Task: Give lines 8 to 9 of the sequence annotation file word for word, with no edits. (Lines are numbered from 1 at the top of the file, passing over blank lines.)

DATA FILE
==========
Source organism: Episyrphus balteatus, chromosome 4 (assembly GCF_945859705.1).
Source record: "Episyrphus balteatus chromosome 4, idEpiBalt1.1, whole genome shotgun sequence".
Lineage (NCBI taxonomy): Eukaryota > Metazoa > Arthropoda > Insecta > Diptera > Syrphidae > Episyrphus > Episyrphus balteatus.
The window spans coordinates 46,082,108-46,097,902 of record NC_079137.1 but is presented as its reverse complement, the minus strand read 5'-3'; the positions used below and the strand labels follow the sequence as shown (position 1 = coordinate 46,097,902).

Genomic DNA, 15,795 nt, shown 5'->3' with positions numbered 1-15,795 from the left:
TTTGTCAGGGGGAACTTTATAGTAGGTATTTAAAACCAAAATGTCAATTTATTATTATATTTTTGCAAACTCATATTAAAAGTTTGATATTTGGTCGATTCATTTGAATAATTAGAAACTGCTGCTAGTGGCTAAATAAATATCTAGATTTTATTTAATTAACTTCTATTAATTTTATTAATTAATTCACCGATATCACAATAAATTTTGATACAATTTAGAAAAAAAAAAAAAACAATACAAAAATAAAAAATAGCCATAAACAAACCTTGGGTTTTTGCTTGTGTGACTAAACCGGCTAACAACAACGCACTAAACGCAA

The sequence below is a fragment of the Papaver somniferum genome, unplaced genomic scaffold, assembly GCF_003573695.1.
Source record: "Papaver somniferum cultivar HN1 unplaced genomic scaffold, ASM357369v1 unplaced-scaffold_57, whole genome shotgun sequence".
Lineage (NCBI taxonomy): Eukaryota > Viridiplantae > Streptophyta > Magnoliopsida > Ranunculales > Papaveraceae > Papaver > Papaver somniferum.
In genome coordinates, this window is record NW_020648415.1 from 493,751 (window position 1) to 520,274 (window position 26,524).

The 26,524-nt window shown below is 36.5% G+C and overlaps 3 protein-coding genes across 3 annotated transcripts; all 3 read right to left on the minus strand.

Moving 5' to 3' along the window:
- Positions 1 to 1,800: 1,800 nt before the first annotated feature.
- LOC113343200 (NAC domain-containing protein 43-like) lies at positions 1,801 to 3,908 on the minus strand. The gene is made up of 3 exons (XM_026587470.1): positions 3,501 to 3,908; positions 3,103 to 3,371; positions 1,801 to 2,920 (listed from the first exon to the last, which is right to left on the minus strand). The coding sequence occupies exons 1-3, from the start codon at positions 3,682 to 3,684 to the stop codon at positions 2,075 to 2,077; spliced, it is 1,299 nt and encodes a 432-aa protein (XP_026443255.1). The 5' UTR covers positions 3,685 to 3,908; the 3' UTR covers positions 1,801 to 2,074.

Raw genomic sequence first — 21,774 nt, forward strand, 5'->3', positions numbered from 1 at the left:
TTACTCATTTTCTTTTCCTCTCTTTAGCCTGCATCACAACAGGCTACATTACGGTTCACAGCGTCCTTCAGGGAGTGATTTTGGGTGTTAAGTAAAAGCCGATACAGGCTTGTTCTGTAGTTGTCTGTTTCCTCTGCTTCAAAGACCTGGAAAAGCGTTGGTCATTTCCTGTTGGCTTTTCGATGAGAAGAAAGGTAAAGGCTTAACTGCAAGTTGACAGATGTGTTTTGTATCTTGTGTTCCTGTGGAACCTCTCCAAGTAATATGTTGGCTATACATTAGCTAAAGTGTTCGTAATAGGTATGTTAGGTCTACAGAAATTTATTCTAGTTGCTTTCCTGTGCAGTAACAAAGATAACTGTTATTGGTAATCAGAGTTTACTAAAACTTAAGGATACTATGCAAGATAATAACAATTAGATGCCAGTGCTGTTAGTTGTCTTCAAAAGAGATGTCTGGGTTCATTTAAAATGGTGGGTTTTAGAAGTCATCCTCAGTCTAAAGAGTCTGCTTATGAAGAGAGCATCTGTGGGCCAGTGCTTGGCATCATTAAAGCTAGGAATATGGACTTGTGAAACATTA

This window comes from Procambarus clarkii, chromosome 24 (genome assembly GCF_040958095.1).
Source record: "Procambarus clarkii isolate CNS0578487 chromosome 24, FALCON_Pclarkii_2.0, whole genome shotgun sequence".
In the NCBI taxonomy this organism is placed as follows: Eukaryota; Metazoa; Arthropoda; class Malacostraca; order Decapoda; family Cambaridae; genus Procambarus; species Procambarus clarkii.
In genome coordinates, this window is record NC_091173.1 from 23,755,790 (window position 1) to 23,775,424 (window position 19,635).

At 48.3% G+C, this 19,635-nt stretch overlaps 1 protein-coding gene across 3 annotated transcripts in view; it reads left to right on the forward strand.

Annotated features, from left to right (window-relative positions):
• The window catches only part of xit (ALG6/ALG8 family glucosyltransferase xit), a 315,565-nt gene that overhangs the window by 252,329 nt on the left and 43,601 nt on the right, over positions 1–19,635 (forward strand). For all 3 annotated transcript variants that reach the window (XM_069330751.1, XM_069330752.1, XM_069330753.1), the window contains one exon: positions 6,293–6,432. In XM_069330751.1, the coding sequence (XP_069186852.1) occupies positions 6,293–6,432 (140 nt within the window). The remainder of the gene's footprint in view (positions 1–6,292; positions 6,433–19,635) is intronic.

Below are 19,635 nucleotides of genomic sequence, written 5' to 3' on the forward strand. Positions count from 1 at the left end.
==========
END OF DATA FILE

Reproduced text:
Source record: "Papaver somniferum cultivar HN1 unplaced genomic scaffold, ASM357369v1 unplaced-scaffold_57, whole genome shotgun sequence".
Lineage (NCBI taxonomy): Eukaryota > Viridiplantae > Streptophyta > Magnoliopsida > Ranunculales > Papaveraceae > Papaver > Papaver somniferum.